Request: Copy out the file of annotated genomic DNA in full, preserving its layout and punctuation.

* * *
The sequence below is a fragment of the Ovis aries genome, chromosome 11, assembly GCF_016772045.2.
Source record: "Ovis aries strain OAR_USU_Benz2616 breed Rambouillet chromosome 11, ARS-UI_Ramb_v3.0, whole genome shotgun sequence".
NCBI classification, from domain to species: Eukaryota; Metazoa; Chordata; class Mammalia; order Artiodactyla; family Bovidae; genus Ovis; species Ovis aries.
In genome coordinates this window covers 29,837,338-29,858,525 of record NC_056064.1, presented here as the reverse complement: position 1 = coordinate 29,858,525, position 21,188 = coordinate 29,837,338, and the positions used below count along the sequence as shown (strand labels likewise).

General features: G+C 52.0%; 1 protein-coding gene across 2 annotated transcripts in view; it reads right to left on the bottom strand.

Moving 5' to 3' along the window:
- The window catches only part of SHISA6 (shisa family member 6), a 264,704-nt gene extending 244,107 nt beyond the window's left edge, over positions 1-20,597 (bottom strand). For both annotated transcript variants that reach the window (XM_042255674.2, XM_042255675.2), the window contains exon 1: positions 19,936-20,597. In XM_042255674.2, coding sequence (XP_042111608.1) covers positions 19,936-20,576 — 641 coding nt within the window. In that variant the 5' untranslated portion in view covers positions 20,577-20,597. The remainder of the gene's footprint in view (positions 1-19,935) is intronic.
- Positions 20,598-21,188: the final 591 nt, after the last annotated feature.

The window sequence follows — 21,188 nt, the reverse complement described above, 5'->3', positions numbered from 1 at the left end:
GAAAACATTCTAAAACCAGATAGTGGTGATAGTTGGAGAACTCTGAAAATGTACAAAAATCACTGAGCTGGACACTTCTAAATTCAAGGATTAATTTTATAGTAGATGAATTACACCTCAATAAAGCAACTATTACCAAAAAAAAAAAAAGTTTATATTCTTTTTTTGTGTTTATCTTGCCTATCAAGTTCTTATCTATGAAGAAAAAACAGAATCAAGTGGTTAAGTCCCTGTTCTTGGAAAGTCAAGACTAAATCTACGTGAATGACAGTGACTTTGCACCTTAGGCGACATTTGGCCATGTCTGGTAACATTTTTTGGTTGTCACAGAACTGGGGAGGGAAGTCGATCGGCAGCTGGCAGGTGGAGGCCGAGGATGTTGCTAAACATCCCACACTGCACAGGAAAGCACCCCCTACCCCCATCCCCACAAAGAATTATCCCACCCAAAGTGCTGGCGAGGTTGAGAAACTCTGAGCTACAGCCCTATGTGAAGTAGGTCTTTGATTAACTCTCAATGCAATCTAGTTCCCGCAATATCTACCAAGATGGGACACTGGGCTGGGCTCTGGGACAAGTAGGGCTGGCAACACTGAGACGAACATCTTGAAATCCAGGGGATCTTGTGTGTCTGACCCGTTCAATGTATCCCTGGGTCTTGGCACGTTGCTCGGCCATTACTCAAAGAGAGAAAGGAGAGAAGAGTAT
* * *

The sequence below is a fragment of the Ovis aries genome, chromosome 11, assembly GCF_016772045.2.
Source record: "Ovis aries strain OAR_USU_Benz2616 breed Rambouillet chromosome 11, ARS-UI_Ramb_v3.0, whole genome shotgun sequence".
NCBI classification, from domain to species: Eukaryota; Metazoa; Chordata; class Mammalia; order Artiodactyla; family Bovidae; genus Ovis; species Ovis aries.
In genome coordinates this window covers 29,837,338-29,858,525 of record NC_056064.1, presented here as the reverse complement: position 1 = coordinate 29,858,525, position 21,188 = coordinate 29,837,338, and the positions used below count along the sequence as shown (strand labels likewise).

General features: G+C 52.0%; 1 protein-coding gene across 2 annotated transcripts in view; it reads right to left on the bottom strand.

Moving 5' to 3' along the window:
- The window catches only part of SHISA6 (shisa family member 6), a 264,704-nt gene extending 244,107 nt beyond the window's left edge, over positions 1-20,597 (bottom strand). For both annotated transcript variants that reach the window (XM_042255674.2, XM_042255675.2), the window contains exon 1: positions 19,936-20,597. In XM_042255674.2, coding sequence (XP_042111608.1) covers positions 19,936-20,576 — 641 coding nt within the window. In that variant the 5' untranslated portion in view covers positions 20,577-20,597. The remainder of the gene's footprint in view (positions 1-19,935) is intronic.
- Positions 20,598-21,188: the final 591 nt, after the last annotated feature.

The window sequence follows — 21,188 nt, the reverse complement described above, 5'->3', positions numbered from 1 at the left end:
GAAAACATTCTAAAACCAGATAGTGGTGATAGTTGGAGAACTCTGAAAATGTACAAAAATCACTGAGCTGGACACTTCTAAATTCAAGGATTAATTTTATAGTAGATGAATTACACCTCAATAAAGCAACTATTACCAAAAAAAAAAAAAGTTTATATTCTTTTTTTGTGTTTATCTTGCCTATCAAGTTCTTATCTATGAAGAAAAAACAGAATCAAGTGGTTAAGTCCCTGTTCTTGGAAAGTCAAGACTAAATCTACGTGAATGACAGTGACTTTGCACCTTAGGCGACATTTGGCCATGTCTGGTAACATTTTTTGGTTGTCACAGAACTGGGGAGGGAAGTCGATCGGCAGCTGGCAGGTGGAGGCCGAGGATGTTGCTAAACATCCCACACTGCACAGGAAAGCACCCCCTACCCCCATCCCCACAAAGAATTATCCCACCCAAAGTGCTGGCGAGGTTGAGAAACTCTGAGCTACAGCCCTATGTGAAGTAGGTCTTTGATTAACTCTCAATGCAATCTAGTTCCCGCAATATCTACCAAGATGGGACACTGGGCTGGGCTCTGGGACAAGTAGGGCTGGCAACACTGAGACGAACATCTTGAAATCCAGGGGATCTTGTGTGTCTGACCCGTTCAATGTATCCCTGGGTCTTGGCACGTTGCTCGGCCATTACTCAAAGAGAGAAAGGAGAGAAGAGTAT